Join the conversation and follow our blog featuring guest contributors—curators, scholars, experts, and beyond.
Thanks Dr. Scholl
MaryLou DriedgerWinnipeg Art Gallery
I had the privilege of getting a sneak preview of the Olympus exhibit at the Winnipeg Art Gallery with Dr. Andreas Scholl, the Director of the Collection of Classical Antiquities, National Museums in Berlin. I learned so much! Here are ten intriguing facts he shared with us that I know the kids I take on tours are going to find fascinating.
- A trained Greek sculptor would have spent a whole year creating a life-size statue of a god.
- Although most ancient Greek and Roman statues we see on display are white, actually in their original state they were colorfully painted by trained artists. Most of this paint has weathered off but you can still see traces of color on some of the statues.
- Greek vases had many uses. Some were given as presents. They were used for practical things in households like holding oil and wine, carrying water or storing perfume. Vases were also put in graves to equip the dead for their life in the underworld. The reason we have so many vases from ancient Greece is because thousands were preserved in tombs.
- Vases and sculptures were repaired and we can see these repair jobs on some of the pieces in the exhibition. Statues were repaired with tree resin and vases with bronze clamps.
- 14,000 people would attend Greek theatre performances and the actors had to speak in a way that would allow everyone to hear them. Wearing masks with exaggerated expressions made the actors’ emotions visible to audience members sitting further from the stage.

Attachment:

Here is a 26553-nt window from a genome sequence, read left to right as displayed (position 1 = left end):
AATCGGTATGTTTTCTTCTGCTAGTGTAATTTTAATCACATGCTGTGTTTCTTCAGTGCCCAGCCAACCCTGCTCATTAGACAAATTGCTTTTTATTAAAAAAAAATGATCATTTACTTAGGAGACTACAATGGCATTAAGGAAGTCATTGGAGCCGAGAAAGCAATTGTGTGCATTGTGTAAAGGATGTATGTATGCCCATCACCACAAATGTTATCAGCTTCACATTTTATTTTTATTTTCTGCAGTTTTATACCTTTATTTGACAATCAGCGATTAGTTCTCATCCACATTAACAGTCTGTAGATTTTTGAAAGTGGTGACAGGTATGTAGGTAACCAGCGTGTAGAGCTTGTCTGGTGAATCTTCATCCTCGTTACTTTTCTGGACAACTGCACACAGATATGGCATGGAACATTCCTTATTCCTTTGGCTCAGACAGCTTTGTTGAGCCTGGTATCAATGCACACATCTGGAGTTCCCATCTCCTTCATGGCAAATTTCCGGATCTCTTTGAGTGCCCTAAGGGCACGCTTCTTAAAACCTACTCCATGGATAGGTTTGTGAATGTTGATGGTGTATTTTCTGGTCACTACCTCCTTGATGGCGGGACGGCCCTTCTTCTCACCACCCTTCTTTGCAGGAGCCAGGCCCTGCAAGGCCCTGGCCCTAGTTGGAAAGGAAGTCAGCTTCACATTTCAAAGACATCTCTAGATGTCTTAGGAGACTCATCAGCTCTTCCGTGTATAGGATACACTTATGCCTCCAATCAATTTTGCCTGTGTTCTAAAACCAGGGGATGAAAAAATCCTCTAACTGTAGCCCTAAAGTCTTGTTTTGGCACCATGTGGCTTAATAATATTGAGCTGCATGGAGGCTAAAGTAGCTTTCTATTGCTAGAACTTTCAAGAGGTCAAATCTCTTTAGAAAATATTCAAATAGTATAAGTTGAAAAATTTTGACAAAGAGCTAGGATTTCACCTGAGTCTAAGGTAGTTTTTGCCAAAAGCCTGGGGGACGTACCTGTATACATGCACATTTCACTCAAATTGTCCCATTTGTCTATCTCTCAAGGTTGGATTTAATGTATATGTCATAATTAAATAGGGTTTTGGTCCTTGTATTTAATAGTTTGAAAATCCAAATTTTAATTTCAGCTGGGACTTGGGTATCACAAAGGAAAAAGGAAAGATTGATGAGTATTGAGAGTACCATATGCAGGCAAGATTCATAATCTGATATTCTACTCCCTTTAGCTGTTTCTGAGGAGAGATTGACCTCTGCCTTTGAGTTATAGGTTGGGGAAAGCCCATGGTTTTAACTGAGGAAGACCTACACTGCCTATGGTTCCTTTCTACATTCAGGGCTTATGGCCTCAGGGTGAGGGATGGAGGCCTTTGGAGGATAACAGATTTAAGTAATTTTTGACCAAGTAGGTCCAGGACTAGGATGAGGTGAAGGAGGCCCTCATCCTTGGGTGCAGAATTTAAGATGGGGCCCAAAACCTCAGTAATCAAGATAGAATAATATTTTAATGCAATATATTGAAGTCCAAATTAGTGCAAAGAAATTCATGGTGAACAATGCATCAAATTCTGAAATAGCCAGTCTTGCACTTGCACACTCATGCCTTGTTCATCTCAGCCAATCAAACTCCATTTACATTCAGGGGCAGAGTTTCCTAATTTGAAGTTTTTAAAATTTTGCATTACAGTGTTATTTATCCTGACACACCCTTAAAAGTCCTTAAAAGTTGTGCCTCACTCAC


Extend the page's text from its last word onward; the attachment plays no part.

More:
- Victors at the Olympics were given amphora vases filled with olive oil. Olive oil was very expensive. These trophies have been found all over the Mediterranean area because Olympic competitors came from places throughout the empire. Some of these trophy vases have the name of the athlete on them as well as the year in which they competed.
- After World War II Russia took many German artworks. Some have since been returned. On the back of certain pieces in the current exhibit at the WAG, you can see a red number added by the Russians to catalogue the objects.
- Shipwrecks have been found in the Mediterranean filled with thousands of Greek sculptures that were on their way to Naples where rich Romans were ready to buy them.
- Some sculptures have plow marks on them because they were found in farmers’ fields where they had been buried for centuries.
- Greek vases when they are empty are actually quite light.
Dr. Scholl spent nearly two hours with us and I learned lots of history as well as many interesting facts about the artwork that is part of the Olympus exhibit. I’ve bought the collection catalogue now and I am learning more as I prepare to give my first tours of Olympus.
MaryLou is a retired English and Journalism teacher, free lance writer, and WAG Youth Programs tour guide. Keep up with MaryLou on her blog.
Article reposted with permission from the author.